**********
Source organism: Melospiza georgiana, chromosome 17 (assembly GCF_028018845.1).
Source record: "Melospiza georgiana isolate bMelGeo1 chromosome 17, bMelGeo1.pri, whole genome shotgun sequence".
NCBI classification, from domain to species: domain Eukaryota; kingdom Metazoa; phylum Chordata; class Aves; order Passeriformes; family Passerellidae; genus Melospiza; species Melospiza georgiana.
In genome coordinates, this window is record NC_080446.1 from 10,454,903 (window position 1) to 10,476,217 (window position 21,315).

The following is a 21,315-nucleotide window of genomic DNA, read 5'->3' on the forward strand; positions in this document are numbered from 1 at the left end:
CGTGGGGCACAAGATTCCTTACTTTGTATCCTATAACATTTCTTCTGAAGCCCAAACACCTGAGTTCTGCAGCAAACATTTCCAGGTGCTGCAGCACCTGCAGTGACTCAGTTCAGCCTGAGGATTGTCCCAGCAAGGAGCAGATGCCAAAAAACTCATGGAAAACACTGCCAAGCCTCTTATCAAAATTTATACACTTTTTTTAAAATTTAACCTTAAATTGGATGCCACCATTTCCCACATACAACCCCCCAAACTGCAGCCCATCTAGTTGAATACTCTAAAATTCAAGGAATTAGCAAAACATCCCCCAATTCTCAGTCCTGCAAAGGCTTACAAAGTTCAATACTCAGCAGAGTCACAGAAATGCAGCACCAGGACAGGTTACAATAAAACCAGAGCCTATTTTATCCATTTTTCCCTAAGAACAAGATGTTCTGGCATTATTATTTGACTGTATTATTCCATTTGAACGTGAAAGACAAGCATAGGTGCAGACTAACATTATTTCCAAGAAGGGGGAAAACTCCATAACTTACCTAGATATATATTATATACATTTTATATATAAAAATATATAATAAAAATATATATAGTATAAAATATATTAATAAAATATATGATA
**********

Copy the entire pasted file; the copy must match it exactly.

Source organism: Melospiza georgiana, chromosome 17 (assembly GCF_028018845.1).
Source record: "Melospiza georgiana isolate bMelGeo1 chromosome 17, bMelGeo1.pri, whole genome shotgun sequence".
NCBI classification, from domain to species: domain Eukaryota; kingdom Metazoa; phylum Chordata; class Aves; order Passeriformes; family Passerellidae; genus Melospiza; species Melospiza georgiana.
In genome coordinates, this window is record NC_080446.1 from 10,454,903 (window position 1) to 10,476,217 (window position 21,315).

The following is a 21,315-nucleotide window of genomic DNA, read 5'->3' on the forward strand; positions in this document are numbered from 1 at the left end:
CGTGGGGCACAAGATTCCTTACTTTGTATCCTATAACATTTCTTCTGAAGCCCAAACACCTGAGTTCTGCAGCAAACATTTCCAGGTGCTGCAGCACCTGCAGTGACTCAGTTCAGCCTGAGGATTGTCCCAGCAAGGAGCAGATGCCAAAAAACTCATGGAAAACACTGCCAAGCCTCTTATCAAAATTTATACACTTTTTTTAAAATTTAACCTTAAATTGGATGCCACCATTTCCCACATACAACCCCCCAAACTGCAGCCCATCTAGTTGAATACTCTAAAATTCAAGGAATTAGCAAAACATCCCCCAATTCTCAGTCCTGCAAAGGCTTACAAAGTTCAATACTCAGCAGAGTCACAGAAATGCAGCACCAGGACAGGTTACAATAAAACCAGAGCCTATTTTATCCATTTTTCCCTAAGAACAAGATGTTCTGGCATTATTATTTGACTGTATTATTCCATTTGAACGTGAAAGACAAGCATAGGTGCAGACTAACATTATTTCCAAGAAGGGGGAAAACTCCATAACTTACCTAGATATATATTATATACATTTTATATATAAAAATATATAATAAAAATATATATAGTATAAAATATATTAATAAAATATATGATA